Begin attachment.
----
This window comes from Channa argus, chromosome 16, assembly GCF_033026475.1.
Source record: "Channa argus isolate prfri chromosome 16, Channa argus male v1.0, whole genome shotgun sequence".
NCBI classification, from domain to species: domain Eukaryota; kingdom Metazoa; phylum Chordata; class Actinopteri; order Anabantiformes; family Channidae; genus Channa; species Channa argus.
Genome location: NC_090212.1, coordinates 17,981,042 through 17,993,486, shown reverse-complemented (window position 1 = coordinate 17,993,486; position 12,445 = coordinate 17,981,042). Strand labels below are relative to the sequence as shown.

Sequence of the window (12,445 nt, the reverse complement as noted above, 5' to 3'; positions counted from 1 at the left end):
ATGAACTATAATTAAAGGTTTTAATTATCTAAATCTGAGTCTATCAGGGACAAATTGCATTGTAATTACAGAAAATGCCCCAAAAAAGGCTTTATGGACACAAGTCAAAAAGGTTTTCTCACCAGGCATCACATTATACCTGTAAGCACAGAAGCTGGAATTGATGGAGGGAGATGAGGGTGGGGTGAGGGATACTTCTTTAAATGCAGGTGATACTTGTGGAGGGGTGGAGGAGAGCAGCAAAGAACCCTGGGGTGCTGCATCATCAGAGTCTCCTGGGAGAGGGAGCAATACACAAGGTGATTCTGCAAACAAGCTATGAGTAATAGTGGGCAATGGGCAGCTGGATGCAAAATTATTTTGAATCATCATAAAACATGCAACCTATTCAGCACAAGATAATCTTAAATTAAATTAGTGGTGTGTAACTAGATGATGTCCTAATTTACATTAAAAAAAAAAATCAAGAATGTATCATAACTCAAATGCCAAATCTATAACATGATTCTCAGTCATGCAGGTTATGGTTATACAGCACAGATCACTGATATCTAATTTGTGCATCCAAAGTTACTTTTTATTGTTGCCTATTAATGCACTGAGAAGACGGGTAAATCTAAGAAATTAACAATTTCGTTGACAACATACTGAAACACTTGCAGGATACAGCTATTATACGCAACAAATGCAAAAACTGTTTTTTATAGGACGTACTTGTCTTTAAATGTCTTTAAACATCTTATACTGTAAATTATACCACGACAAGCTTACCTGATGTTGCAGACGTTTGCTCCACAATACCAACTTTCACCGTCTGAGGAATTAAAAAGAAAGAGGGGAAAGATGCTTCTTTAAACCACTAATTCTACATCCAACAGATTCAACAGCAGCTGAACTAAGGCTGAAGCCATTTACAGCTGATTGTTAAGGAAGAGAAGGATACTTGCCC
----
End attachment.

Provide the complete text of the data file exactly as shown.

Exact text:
This window comes from Channa argus, chromosome 16, assembly GCF_033026475.1.
Source record: "Channa argus isolate prfri chromosome 16, Channa argus male v1.0, whole genome shotgun sequence".
NCBI classification, from domain to species: domain Eukaryota; kingdom Metazoa; phylum Chordata; class Actinopteri; order Anabantiformes; family Channidae; genus Channa; species Channa argus.
Genome location: NC_090212.1, coordinates 17,981,042 through 17,993,486, shown reverse-complemented (window position 1 = coordinate 17,993,486; position 12,445 = coordinate 17,981,042). Strand labels below are relative to the sequence as shown.

Sequence of the window (12,445 nt, the reverse complement as noted above, 5' to 3'; positions counted from 1 at the left end):
ATGAACTATAATTAAAGGTTTTAATTATCTAAATCTGAGTCTATCAGGGACAAATTGCATTGTAATTACAGAAAATGCCCCAAAAAAGGCTTTATGGACACAAGTCAAAAAGGTTTTCTCACCAGGCATCACATTATACCTGTAAGCACAGAAGCTGGAATTGATGGAGGGAGATGAGGGTGGGGTGAGGGATACTTCTTTAAATGCAGGTGATACTTGTGGAGGGGTGGAGGAGAGCAGCAAAGAACCCTGGGGTGCTGCATCATCAGAGTCTCCTGGGAGAGGGAGCAATACACAAGGTGATTCTGCAAACAAGCTATGAGTAATAGTGGGCAATGGGCAGCTGGATGCAAAATTATTTTGAATCATCATAAAACATGCAACCTATTCAGCACAAGATAATCTTAAATTAAATTAGTGGTGTGTAACTAGATGATGTCCTAATTTACATTAAAAAAAAAAATCAAGAATGTATCATAACTCAAATGCCAAATCTATAACATGATTCTCAGTCATGCAGGTTATGGTTATACAGCACAGATCACTGATATCTAATTTGTGCATCCAAAGTTACTTTTTATTGTTGCCTATTAATGCACTGAGAAGACGGGTAAATCTAAGAAATTAACAATTTCGTTGACAACATACTGAAACACTTGCAGGATACAGCTATTATACGCAACAAATGCAAAAACTGTTTTTTATAGGACGTACTTGTCTTTAAATGTCTTTAAACATCTTATACTGTAAATTATACCACGACAAGCTTACCTGATGTTGCAGACGTTTGCTCCACAATACCAACTTTCACCGTCTGAGGAATTAAAAAGAAAGAGGGGAAAGATGCTTCTTTAAACCACTAATTCTACATCCAACAGATTCAACAGCAGCTGAACTAAGGCTGAAGCCATTTACAGCTGATTGTTAAGGAAGAGAAGGATACTTGCCC